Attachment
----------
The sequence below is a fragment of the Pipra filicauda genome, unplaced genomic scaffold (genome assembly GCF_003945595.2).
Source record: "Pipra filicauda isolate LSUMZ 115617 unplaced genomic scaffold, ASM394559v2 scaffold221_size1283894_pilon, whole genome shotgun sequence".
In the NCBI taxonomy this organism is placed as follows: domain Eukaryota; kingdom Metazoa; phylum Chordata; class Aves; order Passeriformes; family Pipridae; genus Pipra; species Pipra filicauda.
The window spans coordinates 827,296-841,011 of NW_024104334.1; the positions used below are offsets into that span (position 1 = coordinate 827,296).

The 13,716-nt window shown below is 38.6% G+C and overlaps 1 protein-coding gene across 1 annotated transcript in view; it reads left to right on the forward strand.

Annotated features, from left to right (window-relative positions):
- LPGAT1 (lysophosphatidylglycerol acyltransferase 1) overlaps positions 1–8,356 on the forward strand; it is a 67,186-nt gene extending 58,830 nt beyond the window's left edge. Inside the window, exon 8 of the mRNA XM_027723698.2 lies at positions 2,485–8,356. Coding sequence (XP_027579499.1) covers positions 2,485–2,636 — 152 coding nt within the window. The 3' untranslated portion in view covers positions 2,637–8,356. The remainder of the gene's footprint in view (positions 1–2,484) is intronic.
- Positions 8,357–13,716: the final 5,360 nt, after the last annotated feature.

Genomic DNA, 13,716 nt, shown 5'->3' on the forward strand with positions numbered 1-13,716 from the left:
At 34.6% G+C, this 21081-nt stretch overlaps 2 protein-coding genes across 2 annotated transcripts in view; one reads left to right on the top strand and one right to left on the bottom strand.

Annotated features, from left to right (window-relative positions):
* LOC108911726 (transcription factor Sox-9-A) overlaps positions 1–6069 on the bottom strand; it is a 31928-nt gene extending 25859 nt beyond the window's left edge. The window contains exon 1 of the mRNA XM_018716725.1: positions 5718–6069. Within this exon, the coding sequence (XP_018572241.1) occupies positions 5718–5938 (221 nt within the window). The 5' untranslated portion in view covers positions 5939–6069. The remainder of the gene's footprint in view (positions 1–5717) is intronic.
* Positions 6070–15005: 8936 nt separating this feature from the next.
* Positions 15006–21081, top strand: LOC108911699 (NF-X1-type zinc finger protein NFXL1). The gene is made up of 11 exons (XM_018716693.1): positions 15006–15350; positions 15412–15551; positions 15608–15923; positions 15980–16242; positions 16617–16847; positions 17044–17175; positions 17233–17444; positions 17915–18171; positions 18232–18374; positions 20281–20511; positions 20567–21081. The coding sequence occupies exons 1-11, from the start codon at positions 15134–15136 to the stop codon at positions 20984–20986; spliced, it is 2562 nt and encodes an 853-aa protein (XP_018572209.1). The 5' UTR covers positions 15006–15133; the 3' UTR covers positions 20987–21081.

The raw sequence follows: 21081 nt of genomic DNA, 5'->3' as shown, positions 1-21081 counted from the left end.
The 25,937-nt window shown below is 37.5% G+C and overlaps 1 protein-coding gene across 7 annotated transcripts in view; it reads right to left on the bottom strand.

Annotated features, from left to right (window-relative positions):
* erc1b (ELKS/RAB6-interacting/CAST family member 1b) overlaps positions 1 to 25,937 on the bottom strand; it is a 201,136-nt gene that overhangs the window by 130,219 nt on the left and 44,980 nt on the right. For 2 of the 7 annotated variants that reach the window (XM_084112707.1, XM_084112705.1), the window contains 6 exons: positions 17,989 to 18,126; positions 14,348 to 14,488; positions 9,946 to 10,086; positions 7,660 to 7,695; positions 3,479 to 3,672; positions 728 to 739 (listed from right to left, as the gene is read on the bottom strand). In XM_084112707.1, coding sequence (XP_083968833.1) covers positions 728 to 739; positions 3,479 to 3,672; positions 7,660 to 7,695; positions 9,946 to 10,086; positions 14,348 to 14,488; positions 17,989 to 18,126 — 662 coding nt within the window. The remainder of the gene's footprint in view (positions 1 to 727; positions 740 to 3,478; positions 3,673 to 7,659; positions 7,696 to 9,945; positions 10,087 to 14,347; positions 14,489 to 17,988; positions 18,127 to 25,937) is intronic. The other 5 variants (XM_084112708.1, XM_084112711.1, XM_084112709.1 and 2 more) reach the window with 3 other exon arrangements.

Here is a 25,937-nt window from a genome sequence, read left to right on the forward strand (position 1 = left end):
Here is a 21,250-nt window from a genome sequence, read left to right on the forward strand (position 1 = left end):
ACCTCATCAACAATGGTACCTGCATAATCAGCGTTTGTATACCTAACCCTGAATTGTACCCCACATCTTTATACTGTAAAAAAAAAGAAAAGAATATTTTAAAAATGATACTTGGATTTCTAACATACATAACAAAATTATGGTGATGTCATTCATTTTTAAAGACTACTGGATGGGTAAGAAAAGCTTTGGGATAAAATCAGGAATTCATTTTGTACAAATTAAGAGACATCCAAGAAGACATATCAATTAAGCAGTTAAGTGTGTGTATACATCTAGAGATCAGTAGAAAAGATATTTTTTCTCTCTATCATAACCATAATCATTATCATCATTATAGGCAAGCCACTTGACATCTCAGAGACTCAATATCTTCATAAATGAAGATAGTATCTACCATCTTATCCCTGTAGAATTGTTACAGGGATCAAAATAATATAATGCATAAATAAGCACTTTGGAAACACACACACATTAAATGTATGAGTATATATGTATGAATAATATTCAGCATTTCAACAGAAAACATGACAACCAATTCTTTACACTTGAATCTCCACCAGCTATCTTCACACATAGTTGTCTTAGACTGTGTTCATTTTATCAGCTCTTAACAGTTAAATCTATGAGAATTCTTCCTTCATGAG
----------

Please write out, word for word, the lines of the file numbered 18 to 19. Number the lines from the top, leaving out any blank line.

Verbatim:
* erc1b (ELKS/RAB6-interacting/CAST family member 1b) overlaps positions 1 to 25,937 on the bottom strand; it is a 201,136-nt gene that overhangs the window by 130,219 nt on the left and 44,980 nt on the right. For 2 of the 7 annotated variants that reach the window (XM_084112707.1, XM_084112705.1), the window contains 6 exons: positions 17,989 to 18,126; positions 14,348 to 14,488; positions 9,946 to 10,086; positions 7,660 to 7,695; positions 3,479 to 3,672; positions 728 to 739 (listed from right to left, as the gene is read on the bottom strand). In XM_084112707.1, coding sequence (XP_083968833.1) covers positions 728 to 739; positions 3,479 to 3,672; positions 7,660 to 7,695; positions 9,946 to 10,086; positions 14,348 to 14,488; positions 17,989 to 18,126 — 662 coding nt within the window. The remainder of the gene's footprint in view (positions 1 to 727; positions 740 to 3,478; positions 3,673 to 7,659; positions 7,696 to 9,945; positions 10,087 to 14,347; positions 14,489 to 17,988; positions 18,127 to 25,937) is intronic. The other 5 variants (XM_084112708.1, XM_084112711.1, XM_084112709.1 and 2 more) reach the window with 3 other exon arrangements.

Here is a 25,937-nt window from a genome sequence, read left to right on the forward strand (position 1 = left end):